Gross Profit Margin = Gross Profit X 100
1. Since all costs that are deducted when computing the gross profit are directly
variable with sales, it is assumed that the gross profit margin should remain
2. Yet this view is less popular for a manufacturer because the COGS includes fixed
costs such as factory lighting and heating, factory rent and rates, and semi-variable
3. The change may occur due to: Price cuts, cost increases, changes in mix, under- or
overvaluation of stocks.
Net Profit Percentage = Net Profit before interest and tax X100
1. It is designed to focus attention on the net profit margin arising from business
2. Net profit, like gross profit, increases with sales, and this increase occurs as a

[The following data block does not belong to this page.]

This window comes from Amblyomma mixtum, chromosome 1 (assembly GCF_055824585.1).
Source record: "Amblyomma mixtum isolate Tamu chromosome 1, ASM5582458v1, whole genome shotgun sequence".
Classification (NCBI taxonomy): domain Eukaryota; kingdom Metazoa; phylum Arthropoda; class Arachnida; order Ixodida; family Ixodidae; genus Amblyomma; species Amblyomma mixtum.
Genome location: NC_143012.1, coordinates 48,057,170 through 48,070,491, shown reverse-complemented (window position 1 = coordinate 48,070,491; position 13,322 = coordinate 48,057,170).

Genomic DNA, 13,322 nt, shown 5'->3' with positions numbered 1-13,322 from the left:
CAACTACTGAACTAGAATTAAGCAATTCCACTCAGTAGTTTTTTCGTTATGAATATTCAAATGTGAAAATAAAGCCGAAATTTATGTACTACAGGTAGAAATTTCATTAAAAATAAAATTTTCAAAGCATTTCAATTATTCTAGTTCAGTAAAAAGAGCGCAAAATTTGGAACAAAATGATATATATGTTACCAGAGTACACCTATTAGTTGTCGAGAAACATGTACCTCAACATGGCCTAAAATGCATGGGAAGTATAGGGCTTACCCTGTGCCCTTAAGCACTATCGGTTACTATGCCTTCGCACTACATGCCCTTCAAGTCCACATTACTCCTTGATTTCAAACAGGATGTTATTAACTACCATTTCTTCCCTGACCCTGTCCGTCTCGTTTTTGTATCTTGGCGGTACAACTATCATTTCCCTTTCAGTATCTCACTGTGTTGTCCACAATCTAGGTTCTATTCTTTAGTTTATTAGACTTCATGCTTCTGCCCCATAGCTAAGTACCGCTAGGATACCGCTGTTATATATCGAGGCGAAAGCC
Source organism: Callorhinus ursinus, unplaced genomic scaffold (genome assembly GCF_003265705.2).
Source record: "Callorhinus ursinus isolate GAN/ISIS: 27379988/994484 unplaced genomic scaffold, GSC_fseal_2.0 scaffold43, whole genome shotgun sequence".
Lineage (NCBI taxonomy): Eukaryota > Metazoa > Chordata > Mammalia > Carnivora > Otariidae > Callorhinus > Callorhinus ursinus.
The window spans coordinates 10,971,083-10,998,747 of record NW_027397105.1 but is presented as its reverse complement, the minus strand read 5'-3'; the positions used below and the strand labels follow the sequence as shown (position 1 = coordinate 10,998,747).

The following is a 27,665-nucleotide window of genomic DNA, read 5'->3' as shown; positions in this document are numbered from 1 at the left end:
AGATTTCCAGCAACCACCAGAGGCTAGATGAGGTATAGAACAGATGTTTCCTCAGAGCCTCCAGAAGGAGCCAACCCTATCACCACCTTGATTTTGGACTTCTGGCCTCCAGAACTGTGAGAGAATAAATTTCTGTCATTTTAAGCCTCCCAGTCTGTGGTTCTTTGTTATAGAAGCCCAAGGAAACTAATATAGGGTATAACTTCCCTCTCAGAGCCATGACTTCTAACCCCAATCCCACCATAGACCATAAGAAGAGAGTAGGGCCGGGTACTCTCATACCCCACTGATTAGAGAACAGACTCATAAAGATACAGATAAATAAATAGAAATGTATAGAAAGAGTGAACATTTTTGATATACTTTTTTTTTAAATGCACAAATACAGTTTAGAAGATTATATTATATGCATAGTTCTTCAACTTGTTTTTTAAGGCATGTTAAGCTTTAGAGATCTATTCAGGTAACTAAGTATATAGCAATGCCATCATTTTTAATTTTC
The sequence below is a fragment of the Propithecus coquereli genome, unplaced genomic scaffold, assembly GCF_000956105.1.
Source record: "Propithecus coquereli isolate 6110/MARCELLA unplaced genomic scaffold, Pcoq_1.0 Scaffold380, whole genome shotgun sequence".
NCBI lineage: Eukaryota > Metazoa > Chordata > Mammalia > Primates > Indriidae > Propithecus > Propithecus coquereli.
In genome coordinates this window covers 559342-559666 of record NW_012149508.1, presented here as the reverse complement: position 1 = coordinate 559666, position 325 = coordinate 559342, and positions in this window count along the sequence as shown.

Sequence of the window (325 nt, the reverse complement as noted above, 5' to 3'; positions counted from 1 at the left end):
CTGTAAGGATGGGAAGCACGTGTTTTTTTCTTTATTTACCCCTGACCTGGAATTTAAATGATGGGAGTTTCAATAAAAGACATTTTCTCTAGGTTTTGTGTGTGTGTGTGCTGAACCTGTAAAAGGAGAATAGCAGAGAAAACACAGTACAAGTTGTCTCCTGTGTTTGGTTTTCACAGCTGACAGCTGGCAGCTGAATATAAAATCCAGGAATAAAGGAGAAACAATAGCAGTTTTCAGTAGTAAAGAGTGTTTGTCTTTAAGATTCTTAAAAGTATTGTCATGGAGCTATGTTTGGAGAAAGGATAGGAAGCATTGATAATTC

percentage of sales.
Rate of Return on Gross Assets = Net profit before interest and tax X 100
Avg Gross Assets (Total Assets less Current Liabilities)
Or = Total Asset Turnover x Net Profit Percentage
Sales X Profit Before Interest & Tax
Capital Employed Sales
1. Also known as the Rate of Capital Employed, Shareholder's Equity, Long-Term
2. It measures the extent at which the management makes the most effective use of
3. Since Total Asset Turnover multiplied by the Net Profit Percentage is equivalent to
the Return on Gross Assets, one must note that lower asset utilization must be
compensated by the profit margins, or vice versa, to effectively manage the Rate on
Gross Assets. This is why this ratio is described as the primary accounting ratio.
Therefore, it may be necessary to calculate the asset turnover ratio and the net profit
margin to find out why the ROCE is high or low.
4. As such there’s a tradeoff between the net profit percentage and the total asset
turnover, the reasons being, a high net profit percentage, means a higher price per
unit, which may not generate a high number of sales, hence, a lower asset turnover.
Rate of Return on Shareholder's Equity = Earning (Pre or Post) X 100
Avg. shareholder's Equity (Share Capital + Reserves)